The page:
The natural history collections began in 1837, and the current building, the Alexander Ruthven Museums Building, dates to 1928. The public exhibit museum was founded in 1956, and today has more than 100,000 visitors annually.

The museum has four major permanent exhibits:

- The Hall of Evolution on the second floor displays exhibits on evolution and prehistoric life, including fossils, models, and dioramas of dinosaurs, ancient whales, mastodons, and other organisms. It is the largest collection on prehistoric life in Michigan.

- The Michigan Wildlife Gallery on the third floor displays exhibits on birds, mammals, reptiles, amphibians, plants, and fungi native to the Great Lakes. There are taxidermy specimens, exhibits on habitats, and displays about regional environmental problems. A mastodon trackway, the largest on display in the world, is part of this exhibit.

- The Anthropology Displays feature exhibits on anthropology, and include artifacts from human cultures around the world.

- The Geology Displays on the fourth floor feature a collection of the several rocks and minerals.
Sight description based on Wikipedia.
School of Education

17) School of Education

The University of Michigan School of Education is the education school of the University of Michigan and is located in Ann Arbor. The School of Education offers undergraduate, master's, and doctoral degrees. In 2011, U.S. News & World Report (USN&WR) ranked the school 9th overall. Within the school, specific programs ranked among USNWR's top-ten in six other areas: elementary education, secondary education, educational psychology (the Combined Program in Education and Psychology), higher education (the Center for the Study of Higher and Postsecondary Education), curriculum/instruction, and educational policy.

The School of Education can be traced to the first charter of the University of Michigania, approved by the territorial government in 1817, which initially gave the university control over the state's entire system of public instruction. Although this arrangement was changed, the links between the university and the state's schools were firmly established.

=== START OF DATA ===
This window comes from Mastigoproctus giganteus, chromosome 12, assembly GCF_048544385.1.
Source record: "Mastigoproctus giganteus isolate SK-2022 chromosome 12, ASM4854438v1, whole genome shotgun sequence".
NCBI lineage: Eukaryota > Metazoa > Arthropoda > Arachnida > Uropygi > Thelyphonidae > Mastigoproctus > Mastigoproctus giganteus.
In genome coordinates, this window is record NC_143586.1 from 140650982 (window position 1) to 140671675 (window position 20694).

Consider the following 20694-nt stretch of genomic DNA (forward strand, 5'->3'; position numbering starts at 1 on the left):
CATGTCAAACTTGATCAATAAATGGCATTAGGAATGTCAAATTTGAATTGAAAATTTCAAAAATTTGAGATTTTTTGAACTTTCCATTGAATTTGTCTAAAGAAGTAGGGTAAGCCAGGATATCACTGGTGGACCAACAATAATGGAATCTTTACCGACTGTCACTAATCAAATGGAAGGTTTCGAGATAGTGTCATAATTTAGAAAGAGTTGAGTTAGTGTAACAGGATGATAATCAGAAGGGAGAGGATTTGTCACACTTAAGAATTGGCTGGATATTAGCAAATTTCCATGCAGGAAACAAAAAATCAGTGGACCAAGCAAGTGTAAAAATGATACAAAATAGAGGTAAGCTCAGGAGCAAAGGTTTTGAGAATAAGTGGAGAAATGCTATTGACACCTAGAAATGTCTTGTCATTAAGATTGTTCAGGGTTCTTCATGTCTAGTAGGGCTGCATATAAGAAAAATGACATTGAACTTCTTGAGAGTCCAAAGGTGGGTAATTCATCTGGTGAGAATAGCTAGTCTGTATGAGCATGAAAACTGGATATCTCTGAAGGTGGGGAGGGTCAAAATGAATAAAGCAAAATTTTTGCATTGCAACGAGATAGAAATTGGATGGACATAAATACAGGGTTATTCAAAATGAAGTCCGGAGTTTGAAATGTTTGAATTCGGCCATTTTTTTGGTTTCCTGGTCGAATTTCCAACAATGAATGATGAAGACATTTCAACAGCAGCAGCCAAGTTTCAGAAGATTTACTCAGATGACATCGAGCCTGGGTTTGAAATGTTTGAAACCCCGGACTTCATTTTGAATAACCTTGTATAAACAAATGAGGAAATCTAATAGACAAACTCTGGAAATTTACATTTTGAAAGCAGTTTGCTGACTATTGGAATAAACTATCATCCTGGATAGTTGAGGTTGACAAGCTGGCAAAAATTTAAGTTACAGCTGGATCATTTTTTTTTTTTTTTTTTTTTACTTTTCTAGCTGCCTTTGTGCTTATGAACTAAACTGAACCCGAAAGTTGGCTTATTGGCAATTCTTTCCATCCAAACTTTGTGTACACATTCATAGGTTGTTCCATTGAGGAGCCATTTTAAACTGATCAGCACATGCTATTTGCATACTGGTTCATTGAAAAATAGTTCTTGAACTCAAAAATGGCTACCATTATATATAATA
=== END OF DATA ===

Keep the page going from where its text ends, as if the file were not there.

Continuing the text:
In the spring of 1879, the Regents of the university created the Chair of the Science and Art of Teaching, the first full-time, permanent professorial chair in any American college or university devoted exclusively to the preparation of teachers. This regental act recognized the fact that many university students would become teachers and school administrators and that without instruction in education they would not be prepared for their work.

John Dewey spent the years 1884–1894 at the University of Michigan and while not directly involved in the education program he left his imprint on the university and was instrumental in launching the State of Michigan school accreditation program.
Sight description based on Wikipedia.

Walking Tours in Ann Arbor, Michigan

Create Your Own Walk in Ann Arbor

Create Your Own Walk in Ann Arbor

Creating your own self-guided walk in Ann Arbor is easy and fun. Choose the city attractions that you want to see and a walk route map will be created just for you. You can even set your hotel as the start point of the walk.
Ann Arbor's Historical Buildings

Ann Arbor's Historical Buildings

Founded in the 1820s and centered on the University of Michigan, the city of Ann Arbor boasts hundreds of splendid buildings, many of which are included in the National Register. The U-M campus itself was registered as Historic District in 1978.

The abundance of down-home charm, especially in the historic district, is richly complemented by plethora of time-tested architectural landmarks in...  view more

Tour Duration: 2 Hour(s)
Travel Distance: 2.7 Km or 1.7 Miles
Ann Arbor Introduction Walking Tour

Ann Arbor Introduction Walking Tour

A western exurb of Detroit, the charming green college town of Ann Arbor possesses a unique charm and down-home atmosphere – a combination of big-city amenities and a small-town vibe.

It started off as a small strip of land registered in 1825 as "Annarbour", named after the wives of its co-founders, both called Ann, and the stands of bur oak trees. Following the move of the...  view more

Tour Duration: 2 Hour(s)
Travel Distance: 3.0 Km or 1.9 Miles